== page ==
you discover that there are

7 pulses/frame x 8k frames/s = 56k pulses/s, which looks good.

Time-Division Multiplexing

Figure 11-7. Possible TDM solution.

Time-Division Multiplexing
• The two missing samples stolen from the 20-kHz channel results in inadequate sampling and periodic aliasing distortion.
• For no errors, the commutation rate must be 17.14 kHz, producing 120k samples/s on the transmission line.
• A better scheme is shown in Figure 11-8 with insertion of channel 1 and 3 between two samples of channel 2.
• With 12.5 ms/pulse and 7 pulses/frame, the multiplexing rate can be

(2 pulses/25ms)/(7 pulses/frame) = 11.428k frames/s

and

(11.428k frames/s) x (7 pulses/frame) = 80k pulses/s

with no errors.

Time-Division Multiplexing

Figure 11-8. TDM solution for minimum transmission line pulse rate.

Pulse Width and Pulse Position Modulation
• In pulse width modulation (PWM), the width of each pulse is made directly proportional to the amplitude of the information signal.
• In pulse position modulation, constant-width pulses are used, and the position or time of occurrence of each pulse from some reference time is made directly proportional to the amplitude of the information signal.
• PWM and PPM are compared and contrasted to PAM in Figure 11-11.
Pulse Width and Pulse Position Modulation

Figure 11-11. Analog/pulse modulation signals.

Pulse Width and Pulse Position Modulation
• Figure 11-12 shows a PWM modulator. This circuit is simply a high-gain comparator that is switched on and off by the sawtooth waveform derived from a very stable-frequency oscillator.
• Notice that the output will go to +Vcc the instant the analog signal exceeds the sawtooth voltage.
• The output will go to -Vcc the instant the analog signal is less than the sawtooth voltage. With this circuit the average value of both inputs should be nearly the same.
• This is easily achieved with equal value resistors to ground. Also the +V and –V values should not exceed Vcc.
Pulse Width and Pulse Position Modulation

Figure 11-12. Pulse width modulator.

Pulse Width and Pulse Position Modulation
• A 710-type IC comparator can be used for positive-only output pulses that are also TTL compatible. PWM can also be produced by modulation of various voltage-controllable multivibrators.
• One example is the popular 555 timer IC. Other (pulse output) VCOs, like the 566 and that of the 565 phase-locked loop IC, will produce PWM.
• This points out the similarity of PWM to continuous analog FM. Indeed, PWM has the advantages of FM---constant amplitude and good noise immunity---and also its disadvantage---large bandwidth.
Demodulation
• Since the width of each pulse in the PWM signal shown in Figure 11-13 is directly proportional to the amplitude of the modulating voltage.
• The signal can be differentiated as shown in Figure 11-13 (to PPM in part a), then the positive pulses are used to start a ramp, and the negative clock pulses stop and reset the ramp.
• This produces frequency-to-amplitude conversion (or equivalently, pulse width-to-amplitude conversion).
• The variable-amplitude ramp pulses are then time-averaged (integrated) to recover the analog signal.
Pulse Width and Pulse Position Modulation

Figure 11-13. Pulse position modulator.

Demodulation
• As illustrated in Figure 11-14, a narrow clock pulse sets an RS flip-flop output high, and the next PPM pulses resets the output to zero.
• The resulting signal, PWM, has an average voltage proportional to the time difference between the PPM pulses and the reference clock pulses.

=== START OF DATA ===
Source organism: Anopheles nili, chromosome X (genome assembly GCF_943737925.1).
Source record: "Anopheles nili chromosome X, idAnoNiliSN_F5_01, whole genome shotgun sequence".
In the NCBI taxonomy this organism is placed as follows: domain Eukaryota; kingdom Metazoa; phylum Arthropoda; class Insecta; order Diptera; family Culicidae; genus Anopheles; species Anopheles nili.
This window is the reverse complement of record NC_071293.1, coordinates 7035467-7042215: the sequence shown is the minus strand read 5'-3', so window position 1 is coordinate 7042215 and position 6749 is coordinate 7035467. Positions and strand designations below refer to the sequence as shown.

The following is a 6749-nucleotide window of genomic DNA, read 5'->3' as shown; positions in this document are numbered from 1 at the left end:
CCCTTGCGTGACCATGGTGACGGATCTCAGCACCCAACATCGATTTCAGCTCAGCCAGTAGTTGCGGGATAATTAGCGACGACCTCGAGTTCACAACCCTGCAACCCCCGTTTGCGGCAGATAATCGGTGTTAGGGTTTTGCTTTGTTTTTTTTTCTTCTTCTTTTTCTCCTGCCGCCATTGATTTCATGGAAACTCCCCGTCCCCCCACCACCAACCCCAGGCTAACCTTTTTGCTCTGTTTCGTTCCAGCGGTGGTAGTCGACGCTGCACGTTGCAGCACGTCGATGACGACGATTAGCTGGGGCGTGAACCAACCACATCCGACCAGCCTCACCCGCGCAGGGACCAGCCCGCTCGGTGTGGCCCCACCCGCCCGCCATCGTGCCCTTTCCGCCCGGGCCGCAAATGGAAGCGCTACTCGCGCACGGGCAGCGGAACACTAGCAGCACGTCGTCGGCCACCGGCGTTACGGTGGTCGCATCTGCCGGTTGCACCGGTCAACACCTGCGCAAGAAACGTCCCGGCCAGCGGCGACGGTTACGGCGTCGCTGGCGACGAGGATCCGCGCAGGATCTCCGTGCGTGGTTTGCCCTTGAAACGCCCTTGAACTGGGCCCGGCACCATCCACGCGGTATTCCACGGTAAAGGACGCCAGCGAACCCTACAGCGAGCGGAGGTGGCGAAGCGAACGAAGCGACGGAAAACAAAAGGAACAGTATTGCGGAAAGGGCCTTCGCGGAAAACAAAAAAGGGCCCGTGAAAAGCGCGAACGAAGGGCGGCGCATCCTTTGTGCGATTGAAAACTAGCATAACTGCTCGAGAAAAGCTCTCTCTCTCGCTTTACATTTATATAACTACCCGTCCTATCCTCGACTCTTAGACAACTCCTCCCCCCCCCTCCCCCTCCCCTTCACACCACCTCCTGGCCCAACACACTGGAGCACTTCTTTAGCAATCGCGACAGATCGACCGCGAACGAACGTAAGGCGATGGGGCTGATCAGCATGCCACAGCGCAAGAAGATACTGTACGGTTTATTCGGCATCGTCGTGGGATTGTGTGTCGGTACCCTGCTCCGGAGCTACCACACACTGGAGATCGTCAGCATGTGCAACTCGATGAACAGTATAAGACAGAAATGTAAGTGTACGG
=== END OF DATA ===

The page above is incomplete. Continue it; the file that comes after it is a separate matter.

• Time-averaging (integration) of the output produces the analog variations.
• PPM has the same disadvantage as continuous analog phase modulation: a coherent clock reference signal is necessary for demodulation.
• The reference pulses can be transmitted along with the PPM signal.
Demodulation
• This is achieved by full-wave rectifying the PPM pulses of Figure 11-13a, which has the effect of reversing the polarity of the negative (clock-rate) pulses.
• Then an edge-triggered flipflop (J-K or D-type) can be used to accomplish the same function as the RS flip-flop of Figure 11-14, using the clock input.
• The penalty is: more pulses/second will require greater bandwidth, and the pulse width limit the pulse deviations for a given pulse period.
Demodulation

Figure 11-14. PPM demodulator.

Pulse Code Modulation (PCM)
• Pulse code modulation (PCM) is produced by analog-to-digital conversion process.
• As in the case of other pulse modulation techniques, the rate at which samples are taken and encoded must conform to the Nyquist sampling rate.
• The sampling rate must be greater than, or equal to, twice the highest frequency in the analog signal,

fs> 2fA(max)

Pulse Code Modulation (PCM)
• A simple example to illustrate the pulse code modulation of an analog signal is shown in Figure 11-15.
• Here, an analog input sample becomes three binary digits (bits) in a sequence which represents the amplitude of the analog sample.
• At time t = 1, the analog signal is 3 V. This voltage is applied to the encoder for a time long enough that the three-bit digital "word", 011, is produced.
Pulse Code Modulation (PCM)
• The second sample at t = 2 has an amplitude of 6 V, which is encoded as 110.
• This particular example system is conveniently set up so that the analog value (decimal) is encoded with its binary equivalent.
Pulse Code Modulation (PCM)

Figure 11-15. A 3-bit PCM system showing

A/D conversion.

Delta Modulation (DM)
• Like PCM, a delta modulation system consists of an encoder and a decoder;
• unlike PCM, however, a delta modulator generates single-bit words that represent the difference (delta) between the actual input signal and a quantized approximation of the preceding input signal sample.
• This is represented in Figure 11-19 with a sample-and-hold, comparator, up-down counter staircase generator, and a D-type flip-flop (D-FF) to derive the digital pulse stream.
Delta Modulation (DM)
• The continuous analog signal is band-limited in the low-pass filter (LPF) to prevent aliasing distortion, as in any sampling system.
• The analog signal VA is then compared to its discrete approximation VB.
Delta Modulation (DM)

Figure 11-19. Possible delta modulation encoder.